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Democracy

Kamala Harris grilled Joe Biden on race and it may have changed the entire 2020 campaign.

Kamala Harris grilled Joe Biden on race and it may have changed the entire 2020 campaign.

In the lead-up to the last presidential election, thousands upon thousands of people begged Joe Biden to run. And after Donald Trump was elected, even more people demanded that Biden, who was then seen as America's kooky but competent uncle/grandpa, take a stab at the presidency. After all, a guy who was the right-hand man to (arguably) one of America's most respected presidents had to be the best choice, right?

Well, things are a little different in 2019. Even though Biden's been polling well, his campaign has been plagued with controversy — he's been accused of sexual harassment and has ignited ire due to his positive statements about working with segregationist— and at last night's debate, he took another hit when Kamala Harris rightfully confronted him about past statements and stances.

Kamala Harris Confronts Joe Biden On Race | TIMEwww.youtube.com


Harris, a former prosecutor from California, the second black woman to ever be elected to the senate, and the only black woman vying for the presidency, turned her focus to Biden after telling the audience that she "would like to speak on the subject of race." Then, she said she was going to direct her next comments "at Vice President Joe Biden."

"I do not believe you are a racist, and I agree with you when you commit yourself to the importance of finding common ground," Harris said before revealing Biden's past work in opposing integration. This, she said, was "personal."

"It was hurtful to hear you talk about the reputations of two United States senators who built their reputations and career on the segregation of race in this country. And it was not only that, but you also worked with them to oppose busing," Harris added.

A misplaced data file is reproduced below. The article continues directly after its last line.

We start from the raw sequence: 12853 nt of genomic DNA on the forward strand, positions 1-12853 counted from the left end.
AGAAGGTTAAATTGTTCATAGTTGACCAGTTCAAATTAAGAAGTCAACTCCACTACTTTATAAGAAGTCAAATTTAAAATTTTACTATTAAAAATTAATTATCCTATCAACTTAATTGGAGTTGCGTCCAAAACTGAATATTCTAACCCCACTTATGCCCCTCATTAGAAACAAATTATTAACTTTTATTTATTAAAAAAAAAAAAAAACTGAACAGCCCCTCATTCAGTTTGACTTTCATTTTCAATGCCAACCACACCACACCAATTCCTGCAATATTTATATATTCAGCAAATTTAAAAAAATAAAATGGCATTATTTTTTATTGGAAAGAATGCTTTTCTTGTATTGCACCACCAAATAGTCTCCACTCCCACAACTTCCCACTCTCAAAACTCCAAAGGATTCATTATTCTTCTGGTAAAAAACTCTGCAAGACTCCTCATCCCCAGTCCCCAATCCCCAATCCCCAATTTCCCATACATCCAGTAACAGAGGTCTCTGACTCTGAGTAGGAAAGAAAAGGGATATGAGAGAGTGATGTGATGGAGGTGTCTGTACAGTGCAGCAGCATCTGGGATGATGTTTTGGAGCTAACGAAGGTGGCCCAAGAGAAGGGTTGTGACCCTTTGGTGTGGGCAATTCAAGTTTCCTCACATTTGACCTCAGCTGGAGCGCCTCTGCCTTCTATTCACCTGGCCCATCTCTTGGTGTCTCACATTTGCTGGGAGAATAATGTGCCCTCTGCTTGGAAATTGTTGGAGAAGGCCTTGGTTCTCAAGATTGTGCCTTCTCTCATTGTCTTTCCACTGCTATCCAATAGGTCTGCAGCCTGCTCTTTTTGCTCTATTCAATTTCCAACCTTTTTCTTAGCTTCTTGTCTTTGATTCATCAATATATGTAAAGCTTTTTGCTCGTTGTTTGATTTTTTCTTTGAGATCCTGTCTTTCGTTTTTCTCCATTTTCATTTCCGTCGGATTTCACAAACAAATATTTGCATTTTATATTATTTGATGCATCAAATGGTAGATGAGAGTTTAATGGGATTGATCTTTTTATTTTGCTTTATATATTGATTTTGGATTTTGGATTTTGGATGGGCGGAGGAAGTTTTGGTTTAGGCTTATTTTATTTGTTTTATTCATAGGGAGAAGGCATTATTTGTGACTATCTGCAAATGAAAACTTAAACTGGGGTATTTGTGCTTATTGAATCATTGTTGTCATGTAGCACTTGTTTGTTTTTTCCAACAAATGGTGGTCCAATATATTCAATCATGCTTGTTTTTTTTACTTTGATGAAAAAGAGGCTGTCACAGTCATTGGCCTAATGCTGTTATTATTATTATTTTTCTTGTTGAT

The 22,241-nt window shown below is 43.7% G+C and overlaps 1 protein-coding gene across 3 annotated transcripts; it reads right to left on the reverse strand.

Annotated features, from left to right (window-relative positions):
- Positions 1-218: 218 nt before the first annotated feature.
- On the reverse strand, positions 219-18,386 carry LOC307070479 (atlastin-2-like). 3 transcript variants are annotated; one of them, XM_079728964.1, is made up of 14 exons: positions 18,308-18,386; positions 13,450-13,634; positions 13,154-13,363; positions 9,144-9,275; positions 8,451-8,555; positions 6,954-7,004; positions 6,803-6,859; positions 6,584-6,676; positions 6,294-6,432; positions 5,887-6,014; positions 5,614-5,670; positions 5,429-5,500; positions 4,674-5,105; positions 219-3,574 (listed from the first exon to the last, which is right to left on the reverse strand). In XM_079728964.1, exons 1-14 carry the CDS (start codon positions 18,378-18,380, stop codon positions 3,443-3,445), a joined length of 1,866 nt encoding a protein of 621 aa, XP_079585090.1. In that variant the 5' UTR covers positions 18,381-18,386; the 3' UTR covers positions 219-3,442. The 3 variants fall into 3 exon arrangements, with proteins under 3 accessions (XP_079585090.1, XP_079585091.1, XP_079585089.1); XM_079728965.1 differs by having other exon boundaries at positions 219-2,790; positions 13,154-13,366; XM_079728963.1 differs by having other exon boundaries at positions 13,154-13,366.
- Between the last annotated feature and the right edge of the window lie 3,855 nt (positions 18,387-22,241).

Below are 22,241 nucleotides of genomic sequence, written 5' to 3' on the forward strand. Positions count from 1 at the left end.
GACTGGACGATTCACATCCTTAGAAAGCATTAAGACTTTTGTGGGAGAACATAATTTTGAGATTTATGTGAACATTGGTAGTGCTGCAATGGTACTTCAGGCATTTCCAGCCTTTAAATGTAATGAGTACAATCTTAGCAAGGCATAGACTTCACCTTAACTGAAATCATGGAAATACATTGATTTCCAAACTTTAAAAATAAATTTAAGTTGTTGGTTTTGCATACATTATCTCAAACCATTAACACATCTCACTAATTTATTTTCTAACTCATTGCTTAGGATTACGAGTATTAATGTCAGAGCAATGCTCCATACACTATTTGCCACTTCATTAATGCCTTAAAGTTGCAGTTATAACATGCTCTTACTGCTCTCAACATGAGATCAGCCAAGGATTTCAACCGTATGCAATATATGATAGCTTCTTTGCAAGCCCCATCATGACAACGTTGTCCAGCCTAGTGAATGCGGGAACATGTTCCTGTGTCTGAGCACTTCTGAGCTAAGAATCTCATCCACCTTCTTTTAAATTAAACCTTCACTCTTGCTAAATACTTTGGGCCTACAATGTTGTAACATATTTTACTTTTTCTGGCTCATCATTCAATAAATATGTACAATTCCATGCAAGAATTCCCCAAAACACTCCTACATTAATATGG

"And, you know, there was a little girl in California who was part of the second class to integrate her public schools, and she was bused to school every day. And that little girl was me," Harris revealed before stating that the subject of race can't be "an intellectual debate among democrats. We have to take it seriously. We have to act swiftly."

Biden responded by saying that Harris has mischaracterized him, noting his past as a public defender (and "not a prosecutor") and Vice President to Barack Obama before stating that everything he'd done in his career was in service to civil rights. Perhaps, in other cases, this would have been enough to get him back on even footing, but Harris, who continues to prove she's a formidable opponent and a strong candidate, shot back with a question about integration.

"Do you agree today that you were wrong to oppose busing in America then? Do you agree?" she asked.

"I did not oppose busing in America. What I opposed is busing ordered by the Department of Education. That's what I opposed. I did not oppose ——" Biden said.

"Well, there was a failure of states to integrate public schools in America. I was part of the second class to integrate Berkeley, California public schools almost two decades after Brown v. Board of Education," Harris shot back.

Biden and Harris face off on second night of debates | ABC Newswww.youtube.com

Biden's response that Harris' experience was a failure of local government landed flat, with Harris saying that the federal government must step in when states fail to support and protect civil rights.